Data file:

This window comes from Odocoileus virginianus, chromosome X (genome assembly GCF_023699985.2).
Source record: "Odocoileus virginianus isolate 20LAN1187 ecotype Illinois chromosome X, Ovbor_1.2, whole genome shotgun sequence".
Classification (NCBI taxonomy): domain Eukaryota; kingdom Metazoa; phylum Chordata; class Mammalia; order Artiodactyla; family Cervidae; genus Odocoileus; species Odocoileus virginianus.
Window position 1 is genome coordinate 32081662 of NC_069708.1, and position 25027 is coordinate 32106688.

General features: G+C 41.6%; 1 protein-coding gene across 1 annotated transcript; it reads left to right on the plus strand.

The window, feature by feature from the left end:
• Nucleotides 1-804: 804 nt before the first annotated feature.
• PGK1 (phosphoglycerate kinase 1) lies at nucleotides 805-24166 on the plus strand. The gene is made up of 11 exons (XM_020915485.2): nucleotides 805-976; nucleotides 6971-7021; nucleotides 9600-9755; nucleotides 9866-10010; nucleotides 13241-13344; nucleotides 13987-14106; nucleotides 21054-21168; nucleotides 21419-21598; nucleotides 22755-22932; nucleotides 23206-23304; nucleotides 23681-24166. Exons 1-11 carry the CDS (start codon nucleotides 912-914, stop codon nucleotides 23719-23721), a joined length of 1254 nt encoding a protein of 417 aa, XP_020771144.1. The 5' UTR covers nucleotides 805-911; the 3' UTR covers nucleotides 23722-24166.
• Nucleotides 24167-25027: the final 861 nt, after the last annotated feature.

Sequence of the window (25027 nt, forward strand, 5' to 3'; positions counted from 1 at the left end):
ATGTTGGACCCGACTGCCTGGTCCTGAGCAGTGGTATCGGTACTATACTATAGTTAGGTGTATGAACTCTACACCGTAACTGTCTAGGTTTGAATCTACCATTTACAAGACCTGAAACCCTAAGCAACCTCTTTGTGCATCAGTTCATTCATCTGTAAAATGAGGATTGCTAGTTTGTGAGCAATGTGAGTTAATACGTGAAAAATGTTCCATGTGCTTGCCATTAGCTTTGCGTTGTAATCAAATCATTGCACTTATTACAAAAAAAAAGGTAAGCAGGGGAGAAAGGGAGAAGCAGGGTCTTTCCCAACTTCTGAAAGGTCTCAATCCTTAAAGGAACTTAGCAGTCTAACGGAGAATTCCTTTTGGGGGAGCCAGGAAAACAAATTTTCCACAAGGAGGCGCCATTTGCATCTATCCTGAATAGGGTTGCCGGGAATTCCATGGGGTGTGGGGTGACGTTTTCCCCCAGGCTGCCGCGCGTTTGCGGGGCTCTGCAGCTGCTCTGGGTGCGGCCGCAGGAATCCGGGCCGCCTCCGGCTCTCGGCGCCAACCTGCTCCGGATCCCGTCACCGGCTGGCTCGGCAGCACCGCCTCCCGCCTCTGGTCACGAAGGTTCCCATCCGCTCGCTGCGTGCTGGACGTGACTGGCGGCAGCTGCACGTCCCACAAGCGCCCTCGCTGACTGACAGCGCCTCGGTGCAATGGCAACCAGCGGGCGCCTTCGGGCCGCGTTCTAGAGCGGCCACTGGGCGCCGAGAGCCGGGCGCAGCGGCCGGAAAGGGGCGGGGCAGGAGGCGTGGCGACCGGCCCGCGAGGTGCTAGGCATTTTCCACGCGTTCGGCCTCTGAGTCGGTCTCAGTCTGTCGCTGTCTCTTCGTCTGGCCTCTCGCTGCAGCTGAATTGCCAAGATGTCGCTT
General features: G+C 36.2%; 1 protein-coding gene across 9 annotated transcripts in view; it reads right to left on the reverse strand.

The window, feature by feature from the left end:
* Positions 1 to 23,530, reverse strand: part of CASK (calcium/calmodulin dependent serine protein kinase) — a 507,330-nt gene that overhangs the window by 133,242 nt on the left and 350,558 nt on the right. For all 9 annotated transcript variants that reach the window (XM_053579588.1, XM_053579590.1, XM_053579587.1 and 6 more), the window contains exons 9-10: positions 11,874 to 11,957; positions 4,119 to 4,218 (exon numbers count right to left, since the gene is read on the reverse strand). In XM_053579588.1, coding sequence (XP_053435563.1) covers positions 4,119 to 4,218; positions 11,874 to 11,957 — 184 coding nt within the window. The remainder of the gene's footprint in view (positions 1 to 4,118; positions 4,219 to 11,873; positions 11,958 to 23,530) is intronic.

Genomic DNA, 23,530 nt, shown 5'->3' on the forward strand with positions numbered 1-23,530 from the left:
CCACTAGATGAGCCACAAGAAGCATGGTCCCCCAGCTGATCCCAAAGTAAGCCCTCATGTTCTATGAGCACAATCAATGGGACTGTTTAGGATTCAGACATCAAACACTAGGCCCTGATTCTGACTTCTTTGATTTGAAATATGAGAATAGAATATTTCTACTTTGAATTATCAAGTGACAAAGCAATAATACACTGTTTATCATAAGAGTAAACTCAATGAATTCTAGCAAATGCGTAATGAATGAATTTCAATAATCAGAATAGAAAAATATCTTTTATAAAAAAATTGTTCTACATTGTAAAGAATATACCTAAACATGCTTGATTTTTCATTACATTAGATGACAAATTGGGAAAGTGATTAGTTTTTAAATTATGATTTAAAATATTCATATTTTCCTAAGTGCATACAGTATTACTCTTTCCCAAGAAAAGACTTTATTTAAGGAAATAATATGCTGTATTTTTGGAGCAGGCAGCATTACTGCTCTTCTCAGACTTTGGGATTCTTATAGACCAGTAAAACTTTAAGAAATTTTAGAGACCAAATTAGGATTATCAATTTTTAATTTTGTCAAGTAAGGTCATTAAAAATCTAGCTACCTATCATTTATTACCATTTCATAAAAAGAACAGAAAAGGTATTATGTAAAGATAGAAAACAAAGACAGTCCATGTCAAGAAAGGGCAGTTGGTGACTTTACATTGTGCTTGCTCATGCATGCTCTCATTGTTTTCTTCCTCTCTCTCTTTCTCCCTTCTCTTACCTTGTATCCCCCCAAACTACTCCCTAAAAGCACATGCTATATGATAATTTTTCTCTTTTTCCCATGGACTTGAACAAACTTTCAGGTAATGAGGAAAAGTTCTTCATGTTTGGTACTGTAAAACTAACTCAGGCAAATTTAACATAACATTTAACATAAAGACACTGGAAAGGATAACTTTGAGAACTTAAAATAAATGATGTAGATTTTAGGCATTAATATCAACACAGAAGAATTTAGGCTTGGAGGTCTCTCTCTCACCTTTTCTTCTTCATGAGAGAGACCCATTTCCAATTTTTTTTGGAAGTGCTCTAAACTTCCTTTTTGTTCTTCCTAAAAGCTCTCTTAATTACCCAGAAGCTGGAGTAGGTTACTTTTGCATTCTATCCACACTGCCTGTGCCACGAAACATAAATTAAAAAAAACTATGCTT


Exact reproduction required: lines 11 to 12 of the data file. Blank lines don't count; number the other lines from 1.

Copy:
ATGTTGGACCCGACTGCCTGGTCCTGAGCAGTGGTATCGGTACTATACTATAGTTAGGTGTATGAACTCTACACCGTAACTGTCTAGGTTTGAATCTACCATTTACAAGACCTGAAACCCTAAGCAACCTCTTTGTGCATCAGTTCATTCATCTGTAAAATGAGGATTGCTAGTTTGTGAGCAATGTGAGTTAATACGTGAAAAATGTTCCATGTGCTTGCCATTAGCTTTGCGTTGTAATCAAATCATTGCACTTATTACAAAAAAAAAGGTAAGCAGGGGAGAAAGGGAGAAGCAGGGTCTTTCCCAACTTCTGAAAGGTCTCAATCCTTAAAGGAACTTAGCAGTCTAACGGAGAATTCCTTTTGGGGGAGCCAGGAAAACAAATTTTCCACAAGGAGGCGCCATTTGCATCTATCCTGAATAGGGTTGCCGGGAATTCCATGGGGTGTGGGGTGACGTTTTCCCCCAGGCTGCCGCGCGTTTGCGGGGCTCTGCAGCTGCTCTGGGTGCGGCCGCAGGAATCCGGGCCGCCTCCGGCTCTCGGCGCCAACCTGCTCCGGATCCCGTCACCGGCTGGCTCGGCAGCACCGCCTCCCGCCTCTGGTCACGAAGGTTCCCATCCGCTCGCTGCGTGCTGGACGTGACTGGCGGCAGCTGCACGTCCCACAAGCGCCCTCGCTGACTGACAGCGCCTCGGTGCAATGGCAACCAGCGGGCGCCTTCGGGCCGCGTTCTAGAGCGGCCACTGGGCGCCGAGAGCCGGGCGCAGCGGCCGGAAAGGGGCGGGGCAGGAGGCGTGGCGACCGGCCCGCGAGGTGCTAGGCATTTTCCACGCGTTCGGCCTCTGAGTCGGTCTCAGTCTGTCGCTGTCTCTTCGTCTGGCCTCTCGCTGCAGCTGAATTGCCAAGATGTCGCTT
General features: G+C 36.2%; 1 protein-coding gene across 9 annotated transcripts in view; it reads right to left on the reverse strand.